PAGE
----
Happy humans, happy life

As for me and Logan, we like it better too. Happy humans, happy life (it doesn’t rhyme but it’s the truth). And when we’re away from other camps and on a quiet road, the cables don’t come out. We have our freedom. Logan’s even started on a nest, but I’ll let him tell you about that next week, once it’s finished and fluffed.


Fireside, first night in the new camp

Busy Times on the Road

As you might have gathered from our blog posts, we don’t up anchor and move very frequently. Most of our stops are at least a week, often ten days, and sometimes two weeks or better. So, when I have three stops to talk about in one post, we’ve been busy.


Home for the first half of February

Okay, you got me there, if I’d written my post on Fur-iday as scheduled, there would have been only two stops. Or, if I’d written my post the next day, Saturday, like I said I would, there still would have been two stops. But, here it is Monday and we’re on stop number three since our last post.

Wickenburg. Wow. That pretty much sums it up from my perspective. Logan told you all about our Majestic Trail hike, the one where we all thought he was going to expire? Well, that was only a sample of our time at Vulture Peak.

Logan told you about the horse camp, but he didn’t tell you about the herd of mules that lined up right outside our trailer window to have their photo taken before heading off down the road. I’d never seen a mule before!

He didn’t tell you that our RVing friends Sue & Leon joined our camp at the 9-day mark and we spent many evenings hanging out around the fire together. We were so lucky to spend nearly three weeks with them this trip. We even helped them celebrate their 55th anniversary!


Hanging out in camp with Sue & Leon.

He didn’t tell you that we were included in two trips to Wickenburg. The first, for a coffee shop stop and a walk around the downtown, and the second for a wander across the Hassayampa Bridge and east toward the rodeo grounds.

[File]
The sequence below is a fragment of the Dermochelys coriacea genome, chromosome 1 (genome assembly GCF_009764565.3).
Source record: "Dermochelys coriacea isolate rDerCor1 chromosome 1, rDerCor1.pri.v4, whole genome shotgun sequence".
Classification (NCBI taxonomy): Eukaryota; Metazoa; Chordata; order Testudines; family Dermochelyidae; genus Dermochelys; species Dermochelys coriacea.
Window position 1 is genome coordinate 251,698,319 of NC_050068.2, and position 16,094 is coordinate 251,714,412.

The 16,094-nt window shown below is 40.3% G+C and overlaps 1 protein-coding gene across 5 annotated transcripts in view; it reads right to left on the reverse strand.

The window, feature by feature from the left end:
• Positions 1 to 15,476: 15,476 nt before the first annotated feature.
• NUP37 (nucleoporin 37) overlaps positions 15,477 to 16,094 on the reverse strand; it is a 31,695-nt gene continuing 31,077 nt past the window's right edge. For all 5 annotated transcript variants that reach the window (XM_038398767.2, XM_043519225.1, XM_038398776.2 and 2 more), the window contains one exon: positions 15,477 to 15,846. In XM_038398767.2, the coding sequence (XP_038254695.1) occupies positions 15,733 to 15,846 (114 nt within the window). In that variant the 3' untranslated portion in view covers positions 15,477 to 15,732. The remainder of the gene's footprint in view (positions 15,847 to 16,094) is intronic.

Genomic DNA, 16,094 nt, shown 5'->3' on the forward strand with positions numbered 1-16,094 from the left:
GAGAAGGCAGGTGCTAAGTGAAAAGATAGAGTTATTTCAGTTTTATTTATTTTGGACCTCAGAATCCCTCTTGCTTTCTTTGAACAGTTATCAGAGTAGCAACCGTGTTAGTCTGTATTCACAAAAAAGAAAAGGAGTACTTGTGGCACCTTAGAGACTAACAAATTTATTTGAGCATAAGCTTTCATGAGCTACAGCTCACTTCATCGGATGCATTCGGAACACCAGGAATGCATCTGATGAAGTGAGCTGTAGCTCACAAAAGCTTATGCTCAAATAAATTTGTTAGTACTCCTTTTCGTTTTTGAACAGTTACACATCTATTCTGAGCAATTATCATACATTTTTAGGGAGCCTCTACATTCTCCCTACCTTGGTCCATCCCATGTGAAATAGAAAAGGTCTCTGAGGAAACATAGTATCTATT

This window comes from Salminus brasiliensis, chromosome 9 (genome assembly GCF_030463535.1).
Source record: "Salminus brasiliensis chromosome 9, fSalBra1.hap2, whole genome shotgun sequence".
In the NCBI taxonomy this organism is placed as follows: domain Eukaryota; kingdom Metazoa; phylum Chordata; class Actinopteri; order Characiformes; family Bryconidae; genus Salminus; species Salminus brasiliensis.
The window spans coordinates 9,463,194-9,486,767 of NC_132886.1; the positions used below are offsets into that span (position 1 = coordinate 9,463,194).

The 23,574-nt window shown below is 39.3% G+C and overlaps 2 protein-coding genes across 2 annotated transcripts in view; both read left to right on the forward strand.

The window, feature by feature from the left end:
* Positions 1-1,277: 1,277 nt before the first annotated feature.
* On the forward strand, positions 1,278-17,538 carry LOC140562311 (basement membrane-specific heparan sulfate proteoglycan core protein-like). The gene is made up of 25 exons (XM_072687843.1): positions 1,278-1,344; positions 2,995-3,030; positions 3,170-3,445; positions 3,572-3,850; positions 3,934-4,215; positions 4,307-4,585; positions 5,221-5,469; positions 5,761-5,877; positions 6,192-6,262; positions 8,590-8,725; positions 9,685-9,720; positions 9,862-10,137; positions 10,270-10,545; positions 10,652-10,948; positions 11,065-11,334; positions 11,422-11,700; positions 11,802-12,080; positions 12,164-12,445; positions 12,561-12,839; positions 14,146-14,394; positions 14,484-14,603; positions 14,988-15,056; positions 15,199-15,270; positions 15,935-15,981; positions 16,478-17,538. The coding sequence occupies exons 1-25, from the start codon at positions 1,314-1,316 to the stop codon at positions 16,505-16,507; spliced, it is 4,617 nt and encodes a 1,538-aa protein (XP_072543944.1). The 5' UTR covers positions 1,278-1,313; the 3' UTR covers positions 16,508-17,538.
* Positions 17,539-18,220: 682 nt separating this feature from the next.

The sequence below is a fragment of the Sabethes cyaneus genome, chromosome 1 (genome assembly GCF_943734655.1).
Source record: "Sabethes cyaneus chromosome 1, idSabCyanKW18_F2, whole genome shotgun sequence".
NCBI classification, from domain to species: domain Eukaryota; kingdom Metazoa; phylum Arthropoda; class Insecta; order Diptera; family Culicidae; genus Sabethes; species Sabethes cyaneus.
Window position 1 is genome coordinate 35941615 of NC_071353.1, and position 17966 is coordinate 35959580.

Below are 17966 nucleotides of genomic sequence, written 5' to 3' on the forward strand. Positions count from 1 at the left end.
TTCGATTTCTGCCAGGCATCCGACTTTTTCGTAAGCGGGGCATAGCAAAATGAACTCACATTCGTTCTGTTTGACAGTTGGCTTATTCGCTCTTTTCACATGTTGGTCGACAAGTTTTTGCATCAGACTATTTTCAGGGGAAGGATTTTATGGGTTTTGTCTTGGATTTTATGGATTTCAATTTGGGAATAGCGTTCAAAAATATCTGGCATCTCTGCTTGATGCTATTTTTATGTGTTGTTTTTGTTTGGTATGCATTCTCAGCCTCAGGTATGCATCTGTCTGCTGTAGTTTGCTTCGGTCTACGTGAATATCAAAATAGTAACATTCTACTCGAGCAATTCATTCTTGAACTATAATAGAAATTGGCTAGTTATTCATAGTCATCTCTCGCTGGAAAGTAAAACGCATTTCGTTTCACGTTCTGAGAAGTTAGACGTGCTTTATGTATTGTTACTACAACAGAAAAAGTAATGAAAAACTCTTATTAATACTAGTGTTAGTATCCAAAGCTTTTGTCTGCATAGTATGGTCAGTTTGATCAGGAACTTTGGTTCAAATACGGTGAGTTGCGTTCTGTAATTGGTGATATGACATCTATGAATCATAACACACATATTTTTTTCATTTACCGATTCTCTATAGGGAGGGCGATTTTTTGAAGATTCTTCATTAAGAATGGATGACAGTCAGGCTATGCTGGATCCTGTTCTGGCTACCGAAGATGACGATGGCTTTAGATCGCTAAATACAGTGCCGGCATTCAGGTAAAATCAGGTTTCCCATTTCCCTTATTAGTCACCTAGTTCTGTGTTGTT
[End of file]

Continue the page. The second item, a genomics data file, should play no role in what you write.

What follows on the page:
Bridge across the Hassayampa River

And … this is an exciting one … he didn’t tell you how I rode shotgun when we were leaving the Vulture Peak camp. Yup, helped T navigate the side-by-side back to the main road where they loaded it onto the trailer. Now that I’ve been in it a couple of times I’m pretty sure I could handle a longer ride. There must be so many great things to see and smell when they head out on the trails. Toes crossed for next time.


Riding shotgun!

After fifteen days at Vulture Peak, we headed for the big city of Phoenix. We’ve stayed there only once before—on our first trip south when we camped at the race track. Now that the trailer is completely solar powered, we don’t need to plug in anywhere, so this time we stayed at the Desert Diamond Casino where they allow camping in their overflow parking lot. The casino camping is okay, but city stays usually involve quite a lot of waiting in the trailer for T and Nollind to come back, and this one wasn’t any different.


Morning walk at the Desert Diamond

The Phoenix list included a couple of visits with Alberta friends, doing the laundry, bathing us, and provisioning the trailer for our next desert stay. We dogs did get to go along on Friday, since it was bath day, but weren’t included in the other activities. By the way, the car wash had converted one of its bays to a proper dog wash so it wasn’t like we had to go through the spinning brushes or get sprayed with a high-pressure hose. Logan was definitely relieved. He hates car washes.


He almost looks relaxed!

With us bathed and the trailer stocked up with people and dog food, we headed west again yesterday, back toward Quartzsite. But this time we turned off before Q and came up here to Lake Havasu City. I’m excited. We haven’t spent much time here and I’m always game for a fresh adventure. We’re staying at a BLM 14-day area called Craggy Wash, a new one for us, and from our first walk this morning, it looks very promising.


Morning walk at Craggy Wash